Montreal. QC. This May Day, Montreal’s annual anti-capitalist demonstration organized by the CLAC gathered in Jarry Park under the theme “No old normal, no new normal”. It was a sunny late afternoon, and the energy was high amid the banners and black flags as the demo began to snake through the residential streets of Villeray.
Originally published by Montreal Counter-Information.
Heading west on De Castelnau, fireworks were set off, and construction cones were used to block the road behind us. The cops seemed confused about the route we were taking, which meant that there were less of them in our near vicinity. Dropping south onto Jean-Talon, the demo continued west through the viaduct beneath the St-Jérôme commuter rail line.
Leaving the Police Behind
Turning south on Parc Avenue from Jean-Talon, the demo excitedly entered a second viaduct under the same rail line. This time, a surprise was in store for the police vans and bike cops waiting for the crowd to pass to the other side before continuing to trail the demo: smoke bombs were set off in the viaduct, and crow’s feet were deployed on the road to puncture the tires of any cop vans that might brave the smoke-filled passageway. These actions effectively blocked the viaduct, a chokepoint in the area, to all traffic.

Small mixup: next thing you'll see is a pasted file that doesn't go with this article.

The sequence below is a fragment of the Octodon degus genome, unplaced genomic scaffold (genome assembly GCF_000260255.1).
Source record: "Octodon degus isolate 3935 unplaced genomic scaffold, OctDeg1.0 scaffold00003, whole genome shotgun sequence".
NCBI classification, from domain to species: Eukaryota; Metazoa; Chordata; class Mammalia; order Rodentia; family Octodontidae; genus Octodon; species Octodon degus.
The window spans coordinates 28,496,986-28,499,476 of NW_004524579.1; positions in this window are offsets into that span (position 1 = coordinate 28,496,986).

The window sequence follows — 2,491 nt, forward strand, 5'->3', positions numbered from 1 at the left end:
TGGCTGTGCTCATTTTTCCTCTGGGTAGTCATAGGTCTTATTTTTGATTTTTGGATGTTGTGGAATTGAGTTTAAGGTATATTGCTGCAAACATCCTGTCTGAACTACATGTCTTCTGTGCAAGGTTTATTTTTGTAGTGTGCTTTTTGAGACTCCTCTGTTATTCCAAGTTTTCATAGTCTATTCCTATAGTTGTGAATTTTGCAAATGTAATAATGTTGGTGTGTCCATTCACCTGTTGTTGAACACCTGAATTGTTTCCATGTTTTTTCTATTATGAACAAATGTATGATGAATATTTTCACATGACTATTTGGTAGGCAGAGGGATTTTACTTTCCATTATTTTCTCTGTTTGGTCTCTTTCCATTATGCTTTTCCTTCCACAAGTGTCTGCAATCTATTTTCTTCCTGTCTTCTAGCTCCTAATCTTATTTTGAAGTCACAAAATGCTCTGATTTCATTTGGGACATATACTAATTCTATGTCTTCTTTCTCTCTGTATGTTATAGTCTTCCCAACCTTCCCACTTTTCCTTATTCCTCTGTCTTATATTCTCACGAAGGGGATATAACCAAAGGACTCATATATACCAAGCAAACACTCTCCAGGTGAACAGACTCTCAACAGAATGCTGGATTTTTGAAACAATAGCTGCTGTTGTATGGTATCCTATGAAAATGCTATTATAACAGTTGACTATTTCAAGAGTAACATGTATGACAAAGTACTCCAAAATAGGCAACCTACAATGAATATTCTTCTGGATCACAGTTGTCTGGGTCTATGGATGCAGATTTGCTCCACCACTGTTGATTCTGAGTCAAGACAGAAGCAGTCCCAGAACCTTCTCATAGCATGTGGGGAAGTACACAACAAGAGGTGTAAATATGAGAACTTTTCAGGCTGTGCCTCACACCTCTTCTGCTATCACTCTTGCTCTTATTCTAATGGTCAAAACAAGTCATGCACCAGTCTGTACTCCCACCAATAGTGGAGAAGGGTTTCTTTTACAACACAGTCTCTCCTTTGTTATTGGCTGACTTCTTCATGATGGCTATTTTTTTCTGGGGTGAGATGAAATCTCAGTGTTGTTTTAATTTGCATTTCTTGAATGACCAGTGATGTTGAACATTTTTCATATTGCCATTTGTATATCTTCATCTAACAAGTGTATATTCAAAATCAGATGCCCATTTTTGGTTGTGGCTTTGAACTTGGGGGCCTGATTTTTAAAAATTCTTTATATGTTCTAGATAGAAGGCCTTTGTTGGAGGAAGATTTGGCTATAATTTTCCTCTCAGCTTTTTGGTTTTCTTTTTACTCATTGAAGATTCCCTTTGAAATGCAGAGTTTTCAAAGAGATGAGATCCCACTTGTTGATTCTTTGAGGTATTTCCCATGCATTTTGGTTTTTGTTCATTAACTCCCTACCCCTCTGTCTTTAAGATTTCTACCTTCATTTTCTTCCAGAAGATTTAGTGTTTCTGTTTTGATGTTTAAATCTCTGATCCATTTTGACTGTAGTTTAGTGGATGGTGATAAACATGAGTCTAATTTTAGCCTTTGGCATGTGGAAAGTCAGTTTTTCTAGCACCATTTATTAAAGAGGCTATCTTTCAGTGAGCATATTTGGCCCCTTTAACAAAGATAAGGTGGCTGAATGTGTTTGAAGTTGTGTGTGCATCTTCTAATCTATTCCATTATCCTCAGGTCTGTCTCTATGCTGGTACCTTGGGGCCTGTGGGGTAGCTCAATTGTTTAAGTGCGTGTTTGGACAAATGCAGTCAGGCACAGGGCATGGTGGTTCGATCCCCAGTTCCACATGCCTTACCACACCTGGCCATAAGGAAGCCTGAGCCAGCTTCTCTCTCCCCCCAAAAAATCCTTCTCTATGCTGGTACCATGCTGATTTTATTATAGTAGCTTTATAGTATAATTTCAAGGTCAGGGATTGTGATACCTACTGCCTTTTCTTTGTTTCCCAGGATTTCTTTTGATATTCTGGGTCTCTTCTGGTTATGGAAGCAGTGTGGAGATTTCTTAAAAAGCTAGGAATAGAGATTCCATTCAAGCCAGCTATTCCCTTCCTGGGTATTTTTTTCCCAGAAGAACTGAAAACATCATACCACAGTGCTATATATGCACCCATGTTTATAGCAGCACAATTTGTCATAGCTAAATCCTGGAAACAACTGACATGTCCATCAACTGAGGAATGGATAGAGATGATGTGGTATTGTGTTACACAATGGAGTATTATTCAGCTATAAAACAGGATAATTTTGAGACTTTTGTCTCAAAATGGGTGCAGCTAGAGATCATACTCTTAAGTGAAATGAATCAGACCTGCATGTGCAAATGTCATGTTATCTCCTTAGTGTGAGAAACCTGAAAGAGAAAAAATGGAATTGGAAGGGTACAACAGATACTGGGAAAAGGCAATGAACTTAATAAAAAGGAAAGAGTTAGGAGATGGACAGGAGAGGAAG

With the majority of the cops stuck on the north side of the train tracks, the demo took a hard left toward rue Saint-Zotique immediately upon exiting the viaduct. Garbage and terrasse furniture were pulled into the street to further protect the demo, and our pace quickened.
We don’t have to accept the police surrounding our demos, flanking, filming, and harrassing us, or tailing us with a dozen riot vans ready to tear-gas us at a moment’s notice. Some situations may call for direct confrontation, but on this day our best bet was evasion. With a little inventiveness, foresight, and collective intelligence, we can leave the police behind.
Paying a Visit to the Artificial Intelligence Headquarters
About two minutes later heading east on Saint-Zotique, the demo took a right on Saint-Urbain. An assortment of bike cops were observing the demo from about a block away, but their riot cop backup was nowhere in sight, and the bike cops kept a safe distance.